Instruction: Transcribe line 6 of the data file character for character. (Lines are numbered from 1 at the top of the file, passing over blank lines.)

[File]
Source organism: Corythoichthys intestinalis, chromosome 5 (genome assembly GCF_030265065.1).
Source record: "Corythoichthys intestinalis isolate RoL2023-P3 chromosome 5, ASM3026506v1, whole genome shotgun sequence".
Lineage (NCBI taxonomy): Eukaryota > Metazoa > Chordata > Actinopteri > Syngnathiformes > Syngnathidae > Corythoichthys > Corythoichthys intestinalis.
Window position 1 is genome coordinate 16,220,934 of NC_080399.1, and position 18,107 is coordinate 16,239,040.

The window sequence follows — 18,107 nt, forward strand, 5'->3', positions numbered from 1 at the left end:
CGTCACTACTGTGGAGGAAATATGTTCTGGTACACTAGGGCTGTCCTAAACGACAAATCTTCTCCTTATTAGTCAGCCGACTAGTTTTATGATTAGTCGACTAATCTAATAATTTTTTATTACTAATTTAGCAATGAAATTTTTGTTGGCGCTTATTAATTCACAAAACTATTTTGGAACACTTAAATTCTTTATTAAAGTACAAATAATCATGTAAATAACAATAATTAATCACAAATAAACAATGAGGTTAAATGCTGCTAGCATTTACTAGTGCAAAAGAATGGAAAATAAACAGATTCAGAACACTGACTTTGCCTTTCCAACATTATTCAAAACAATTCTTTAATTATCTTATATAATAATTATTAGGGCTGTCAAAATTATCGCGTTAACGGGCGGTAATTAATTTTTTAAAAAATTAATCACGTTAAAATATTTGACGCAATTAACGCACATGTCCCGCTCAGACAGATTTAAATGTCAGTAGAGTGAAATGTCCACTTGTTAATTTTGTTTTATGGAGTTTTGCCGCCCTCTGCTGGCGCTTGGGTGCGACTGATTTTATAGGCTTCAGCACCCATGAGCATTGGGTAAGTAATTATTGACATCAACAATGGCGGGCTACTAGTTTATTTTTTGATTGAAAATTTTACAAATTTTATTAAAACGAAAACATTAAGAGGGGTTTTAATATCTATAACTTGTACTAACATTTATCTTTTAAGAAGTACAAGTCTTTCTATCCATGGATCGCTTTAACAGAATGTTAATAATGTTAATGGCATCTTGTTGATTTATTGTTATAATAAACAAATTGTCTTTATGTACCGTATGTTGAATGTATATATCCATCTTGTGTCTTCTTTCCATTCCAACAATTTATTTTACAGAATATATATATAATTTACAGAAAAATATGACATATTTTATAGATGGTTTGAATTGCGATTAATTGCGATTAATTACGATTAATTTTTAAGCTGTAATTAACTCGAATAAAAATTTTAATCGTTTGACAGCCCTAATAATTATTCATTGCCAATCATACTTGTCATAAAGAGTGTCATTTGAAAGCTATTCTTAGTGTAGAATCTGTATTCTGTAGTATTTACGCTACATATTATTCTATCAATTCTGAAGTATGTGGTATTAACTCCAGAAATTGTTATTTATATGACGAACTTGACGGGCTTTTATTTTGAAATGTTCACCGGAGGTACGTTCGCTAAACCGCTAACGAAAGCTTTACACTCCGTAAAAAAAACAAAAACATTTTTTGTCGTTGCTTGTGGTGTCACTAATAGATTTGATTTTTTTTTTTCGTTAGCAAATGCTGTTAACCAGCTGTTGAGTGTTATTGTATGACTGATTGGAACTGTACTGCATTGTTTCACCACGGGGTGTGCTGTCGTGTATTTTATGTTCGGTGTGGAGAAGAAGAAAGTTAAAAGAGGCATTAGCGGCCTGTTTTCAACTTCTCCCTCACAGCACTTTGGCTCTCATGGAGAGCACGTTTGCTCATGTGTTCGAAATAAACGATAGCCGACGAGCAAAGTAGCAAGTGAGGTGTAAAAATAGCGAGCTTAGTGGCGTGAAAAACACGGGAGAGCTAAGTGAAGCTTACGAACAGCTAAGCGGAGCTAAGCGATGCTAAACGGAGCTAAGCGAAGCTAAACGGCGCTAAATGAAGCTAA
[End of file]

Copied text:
CGTCACTACTGTGGAGGAAATATGTTCTGGTACACTAGGGCTGTCCTAAACGACAAATCTTCTCCTTATTAGTCAGCCGACTAGTTTTATGATTAGTCGACTAATCTAATAATTTTTTATTACTAATTTAGCAATGAAATTTTTGTTGGCGCTTATTAATTCACAAAACTATTTTGGAACACTTAAATTCTTTATTAAAGTACAAATAATCATGTAAATAACAATAATTAATCACAAATAAACAATGAGGTTAAATGCTGCTAGCATTTACTAGTGCAAAAGAATGGAAAATAAACAGATTCAGAACACTGACTTTGCCTTTCCAACATTATTCAAAACAATTCTTTAATTATCTTATATAATAATTATTAGGGCTGTCAAAATTATCGCGTTAACGGGCGGTAATTAATTTTTTAAAAAATTAATCACGTTAAAATATTTGACGCAATTAACGCACATGTCCCGCTCAGACAGATTTAAATGTCAGTAGAGTGAAATGTCCACTTGTTAATTTTGTTTTATGGAGTTTTGCCGCCCTCTGCTGGCGCTTGGGTGCGACTGATTTTATAGGCTTCAGCACCCATGAGCATTGGGTAAGTAATTATTGACATCAACAATGGCGGGCTACTAGTTTATTTTTTGATTGAAAATTTTACAAATTTTATTAAAACGAAAACATTAAGAGGGGTTTTAATATCTATAACTTGTACTAACATTTATCTTTTAAGAAGTACAAGTCTTTCTATCCATGGATCGCTTTAACAGAATGTTAATAATGTTAATGGCATCTTGTTGATTTATTGTTATAATAAACAAATTGTCTTTATGTACCGTATGTTGAATGTATATATCCATCTTGTGTCTTCTTTCCATTCCAACAATTTATTTTACAGAATATATATATAATTTACAGAAAAATATGACATATTTTATAGATGGTTTGAATTGCGATTAATTGCGATTAATTACGATTAATTTTTAAGCTGTAATTAACTCGAATAAAAATTTTAATCGTTTGACAGCCCTAATAATTATTCATTGCCAATCATACTTGTCATAAAGAGTGTCATTTGAAAGCTATTCTTAGTGTAGAATCTGTATTCTGTAGTATTTACGCTACATATTATTCTATCAATTCTGAAGTATGTGGTATTAACTCCAGAAATTGTTATTTATATGACGAACTTGACGGGCTTTTATTTTGAAATGTTCACCGGAGGTACGTTCGCTAAACCGCTAACGAAAGCTTTACACTCCGTAAAAAAAACAAAAACATTTTTTGTCGTTGCTTGTGGTGTCACTAATAGATTTGATTTTTTTTTTTCGTTAGCAAATGCTGTTAACCAGCTGTTGAGTGTTATTGTATGACTGATTGGAACTGTACTGCATTGTTTCACCACGGGGTGTGCTGTCGTGTATTTTATGTTCGGTGTGGAGAAGAAGAAAGTTAAAAGAGGCATTAGCGGCCTGTTTTCAACTTCTCCCTCACAGCACTTTGGCTCTCATGGAGAGCACGTTTGCTCATGTGTTCGAAATAAACGATAGCCGACGAGCAAAGTAGCAAGTGAGGTGTAAAAATAGCGAGCTTAGTGGCGTGAAAAACACGGGAGAGCTAAGTGAAGCTTACGAACAGCTAAGCGGAGCTAAGCGATGCTAAACGGAGCTAAGCGAAGCTAAACGGCGCTAAATGAAGCTAA